LA Times Crossword Answers 5 Feb 16, Friday

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CROSSWORD SETTER: Alex S. Vratsanos
THEME:Outskirts of Town … the answers at the OUTSKIRTS OF (the border of) today’s grid all need to the word TOWN to complete them:

38A. Border area, which contains a hint to solving this puzzle’s 12 border answers OUTSKIRTS OF TOWN

1A. San Francisco section CHINA(TOWN)
6A. Hailing place? HOME (TOWN)
10A. One growing up fast? BOOM (TOWN)
65A. Hightail it SKIP (TOWN)
66A. Site of Cornwallis’ surrender YORK(TOWN)
67A. City on New York’s Black River WATER(TOWN)
1D. Cattle-raising district COW(TOWN)
13D. Textile production settlement MILL (TOWN)
24D. Tourism hub RESORT (TOWN)
34D. Place to see stars TINSEL(TOWN)
51D. Historic Omaha suburb BOYS (TOWN)
61D. Drama set in Grover’s Corners OUR (TOWN)

BILL BUTLER’S COMPLETION TIME: 15m 28s
ANSWERS I MISSED: 0

Today’s Wiki-est, Amazonian Googlies
Across

1. San Francisco section CHINA(TOWN)
Chinatown in San Francisco is one of most-visited areas of the city. The area was founded in 1848 and had to be rebuilt after the 1906 San Francisco earthquake. One of its many claims to fame is the largest annual Chinese New Year parade in North America.

14. Laura Petrie catchphrase OH, ROB!
“The Dick Van Dyke Show” is a sitcom that ran from 1961 to 1966 starring Dick Van Dyke and Mary Tyler Moore as Rob and Laura Petrie. This classic show was created by the great Carl Reiner, who also had a supporting role on screen.

15. Will’s role in “Celebrity Jeopardy!” sketches on “SNL” ALEX
“Celebrity Jeopardy!” is a recurring sketch that ran on “Saturday Night Live” from 1996 to 2002. Will Ferrell played Alex Trebek, with other members of the cast playing contestants. Regular players were Darrell Hammond as Sean Connery, and Norm Macdonald as Burt Reynolds.

17. Slip ‘N Slide maker WHAM-O
Wham-O was founded in 1948, with the company’s first product being the Wham-O slingshot. Since then, Wham-O has market a string of hit toys including the Hula Hoop, the Frisbee, the Slip ‘N Slide, Silly String, the Hacky Sack and the Boogie Board.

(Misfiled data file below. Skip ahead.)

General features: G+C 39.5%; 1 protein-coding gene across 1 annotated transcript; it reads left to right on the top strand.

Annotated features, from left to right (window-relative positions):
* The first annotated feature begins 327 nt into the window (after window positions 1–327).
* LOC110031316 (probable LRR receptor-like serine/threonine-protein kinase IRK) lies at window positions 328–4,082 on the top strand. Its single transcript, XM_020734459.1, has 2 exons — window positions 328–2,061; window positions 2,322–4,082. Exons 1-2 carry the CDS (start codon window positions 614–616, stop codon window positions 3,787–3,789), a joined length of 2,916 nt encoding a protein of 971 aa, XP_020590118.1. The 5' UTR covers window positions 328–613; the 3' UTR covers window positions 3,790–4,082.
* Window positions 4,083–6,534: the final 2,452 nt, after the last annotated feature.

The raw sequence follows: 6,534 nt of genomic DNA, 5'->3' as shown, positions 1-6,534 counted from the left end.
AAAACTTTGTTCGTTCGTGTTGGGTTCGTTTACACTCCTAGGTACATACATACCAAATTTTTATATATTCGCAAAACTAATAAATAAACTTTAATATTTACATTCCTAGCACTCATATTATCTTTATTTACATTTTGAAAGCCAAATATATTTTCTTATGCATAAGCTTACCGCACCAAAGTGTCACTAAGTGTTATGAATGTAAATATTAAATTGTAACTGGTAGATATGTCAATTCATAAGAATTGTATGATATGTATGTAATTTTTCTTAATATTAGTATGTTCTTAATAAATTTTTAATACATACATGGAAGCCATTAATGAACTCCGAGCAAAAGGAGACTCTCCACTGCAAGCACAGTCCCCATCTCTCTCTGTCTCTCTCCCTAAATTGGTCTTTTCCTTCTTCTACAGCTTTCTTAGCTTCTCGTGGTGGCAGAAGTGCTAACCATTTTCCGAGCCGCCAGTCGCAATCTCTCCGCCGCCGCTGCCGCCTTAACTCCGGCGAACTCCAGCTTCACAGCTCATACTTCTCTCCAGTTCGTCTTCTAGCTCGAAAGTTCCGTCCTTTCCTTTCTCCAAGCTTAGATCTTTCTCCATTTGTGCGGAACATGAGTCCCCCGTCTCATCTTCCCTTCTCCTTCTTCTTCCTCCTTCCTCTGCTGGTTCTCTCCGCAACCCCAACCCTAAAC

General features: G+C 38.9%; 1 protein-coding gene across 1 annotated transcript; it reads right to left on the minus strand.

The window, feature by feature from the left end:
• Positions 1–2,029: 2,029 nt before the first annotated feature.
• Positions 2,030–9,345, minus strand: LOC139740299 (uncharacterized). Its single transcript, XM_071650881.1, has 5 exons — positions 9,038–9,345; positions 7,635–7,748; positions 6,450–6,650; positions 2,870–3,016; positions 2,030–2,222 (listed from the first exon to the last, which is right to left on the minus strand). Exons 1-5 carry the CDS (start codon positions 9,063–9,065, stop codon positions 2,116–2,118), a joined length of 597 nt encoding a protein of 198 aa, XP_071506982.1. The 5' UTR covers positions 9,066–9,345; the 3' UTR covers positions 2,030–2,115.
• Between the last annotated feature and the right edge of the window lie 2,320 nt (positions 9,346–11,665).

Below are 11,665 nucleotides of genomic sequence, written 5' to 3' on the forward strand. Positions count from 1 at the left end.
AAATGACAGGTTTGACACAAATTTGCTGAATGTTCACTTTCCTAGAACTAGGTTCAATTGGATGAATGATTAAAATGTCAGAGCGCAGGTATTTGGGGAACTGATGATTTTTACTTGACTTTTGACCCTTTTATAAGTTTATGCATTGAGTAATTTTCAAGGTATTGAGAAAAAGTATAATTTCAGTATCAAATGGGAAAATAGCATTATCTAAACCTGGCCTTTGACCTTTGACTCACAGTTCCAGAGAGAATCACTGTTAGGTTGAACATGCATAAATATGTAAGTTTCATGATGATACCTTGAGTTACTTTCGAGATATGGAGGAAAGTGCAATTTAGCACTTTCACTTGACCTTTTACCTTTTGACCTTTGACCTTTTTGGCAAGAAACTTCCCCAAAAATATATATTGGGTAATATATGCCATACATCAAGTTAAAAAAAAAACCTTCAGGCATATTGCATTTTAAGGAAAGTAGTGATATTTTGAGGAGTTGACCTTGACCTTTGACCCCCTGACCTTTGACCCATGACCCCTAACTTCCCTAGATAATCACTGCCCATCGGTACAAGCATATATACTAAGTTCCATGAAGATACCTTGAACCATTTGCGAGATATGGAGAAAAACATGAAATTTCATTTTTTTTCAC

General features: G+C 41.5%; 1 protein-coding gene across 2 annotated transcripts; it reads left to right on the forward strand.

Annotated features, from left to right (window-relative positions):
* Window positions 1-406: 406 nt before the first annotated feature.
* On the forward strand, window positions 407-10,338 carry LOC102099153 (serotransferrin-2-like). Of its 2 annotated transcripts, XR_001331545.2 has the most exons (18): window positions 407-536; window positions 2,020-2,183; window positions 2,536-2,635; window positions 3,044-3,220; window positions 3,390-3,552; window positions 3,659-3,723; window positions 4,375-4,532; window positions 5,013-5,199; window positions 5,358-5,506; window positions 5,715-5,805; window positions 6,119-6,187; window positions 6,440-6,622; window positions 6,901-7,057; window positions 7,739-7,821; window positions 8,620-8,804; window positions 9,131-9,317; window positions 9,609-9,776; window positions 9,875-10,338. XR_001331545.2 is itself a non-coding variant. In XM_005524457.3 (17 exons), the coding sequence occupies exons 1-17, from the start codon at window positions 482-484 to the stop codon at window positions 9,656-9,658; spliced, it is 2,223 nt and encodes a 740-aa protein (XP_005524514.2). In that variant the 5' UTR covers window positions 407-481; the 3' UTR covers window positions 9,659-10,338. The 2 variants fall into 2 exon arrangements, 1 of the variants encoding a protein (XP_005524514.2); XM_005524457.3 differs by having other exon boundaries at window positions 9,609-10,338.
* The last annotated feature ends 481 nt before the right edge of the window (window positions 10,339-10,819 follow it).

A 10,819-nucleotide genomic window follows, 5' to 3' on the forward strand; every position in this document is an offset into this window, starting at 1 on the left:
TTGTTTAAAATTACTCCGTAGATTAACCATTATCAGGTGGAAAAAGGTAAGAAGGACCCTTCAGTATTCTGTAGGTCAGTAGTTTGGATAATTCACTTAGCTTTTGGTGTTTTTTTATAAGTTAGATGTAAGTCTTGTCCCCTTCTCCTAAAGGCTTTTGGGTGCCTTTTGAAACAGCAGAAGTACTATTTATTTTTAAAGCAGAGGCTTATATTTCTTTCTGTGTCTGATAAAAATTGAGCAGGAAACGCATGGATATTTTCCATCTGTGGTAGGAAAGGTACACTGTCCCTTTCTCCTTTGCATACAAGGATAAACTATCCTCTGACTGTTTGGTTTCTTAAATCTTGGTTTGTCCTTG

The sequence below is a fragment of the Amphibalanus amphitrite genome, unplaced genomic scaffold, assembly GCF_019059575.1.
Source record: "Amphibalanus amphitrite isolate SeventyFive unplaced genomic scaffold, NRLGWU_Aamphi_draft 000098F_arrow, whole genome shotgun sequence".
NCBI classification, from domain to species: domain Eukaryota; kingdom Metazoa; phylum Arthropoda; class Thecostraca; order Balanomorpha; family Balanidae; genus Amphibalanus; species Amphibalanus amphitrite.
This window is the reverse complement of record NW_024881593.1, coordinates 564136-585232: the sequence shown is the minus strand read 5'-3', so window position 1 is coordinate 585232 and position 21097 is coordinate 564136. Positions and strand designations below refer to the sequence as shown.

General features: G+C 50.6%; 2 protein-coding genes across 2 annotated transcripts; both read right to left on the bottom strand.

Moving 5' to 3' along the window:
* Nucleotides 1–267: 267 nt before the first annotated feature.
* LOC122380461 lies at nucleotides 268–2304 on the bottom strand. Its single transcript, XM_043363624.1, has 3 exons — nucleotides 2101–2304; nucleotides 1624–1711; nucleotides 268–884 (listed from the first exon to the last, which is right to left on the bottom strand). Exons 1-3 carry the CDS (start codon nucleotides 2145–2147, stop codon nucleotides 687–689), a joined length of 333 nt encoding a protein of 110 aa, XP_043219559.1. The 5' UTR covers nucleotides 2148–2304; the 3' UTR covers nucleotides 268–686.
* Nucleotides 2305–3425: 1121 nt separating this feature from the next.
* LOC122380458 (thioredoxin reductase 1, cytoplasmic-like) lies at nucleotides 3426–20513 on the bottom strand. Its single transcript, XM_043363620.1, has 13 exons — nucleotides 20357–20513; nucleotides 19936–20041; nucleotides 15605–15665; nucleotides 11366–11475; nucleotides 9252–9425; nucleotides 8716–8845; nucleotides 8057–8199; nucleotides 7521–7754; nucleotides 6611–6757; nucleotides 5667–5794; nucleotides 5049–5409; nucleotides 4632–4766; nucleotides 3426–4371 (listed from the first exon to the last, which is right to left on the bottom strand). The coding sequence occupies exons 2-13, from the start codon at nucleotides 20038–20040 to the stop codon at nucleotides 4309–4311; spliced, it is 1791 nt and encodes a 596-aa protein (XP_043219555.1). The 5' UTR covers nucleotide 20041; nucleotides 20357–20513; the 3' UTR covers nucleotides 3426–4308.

18. Singer Halliwell GERI
Geri Halliwell was called Ginger Spice because of her red hair when she was with the Spice Girls. Halliwell was quite a bit older than the rest of the group and so sometimes she was less charitably referred to as “Old Spice”.

20. National alternative AVIS
Avis has been around since 1946, and is the second largest car rental agency after Hertz. Avis has the distinction of being the first car rental company to locate a branch at an airport.

National Car Rental was founded back in 1947, a conglomerate of 24 independent rental agencies that already existed around the country.

28. Those, in Tijuana ESOS
Tijuana is the largest city in the Mexican state of Baja California, and lies just across the US-Mexico border from San Diego. Tijuana is also the most westerly of all Mexican cities. A lot of Tijuana’s growth took place in the twenties as tourists flocked south of the border during the days of prohibition in the US. One of the many casinos and hotels that flourished at that time was Hotel Caesar’s in the Avenida Revolución area. Hotel Caesar’s claims to be the birthplace of the now ubiquitous Caesar Salad.

29. Tennessee team, briefly VOLS
The Tennessee Volunteers (the Vols) is the name given to the men’s sports teams at the University of Tennessee in Knoxville. The women’s teams are called the Lady Volunteers.

35. It’s double-hyphenated: Abbr. SSN
A Social Security number (SSN) is divided into three parts i.e AAA-GG-SSSS, Originally, the Area Number (AAA) was the code for the office that issued the card. Since 1973, the Area Number reflects the ZIP code from which the application was made. The GG in the SSN is the Group Number, and the SSSS in the number is the Serial Number. However, this is all moot, as since 2011 SSN’s are assigned randomly.

36. South Asian garment SARI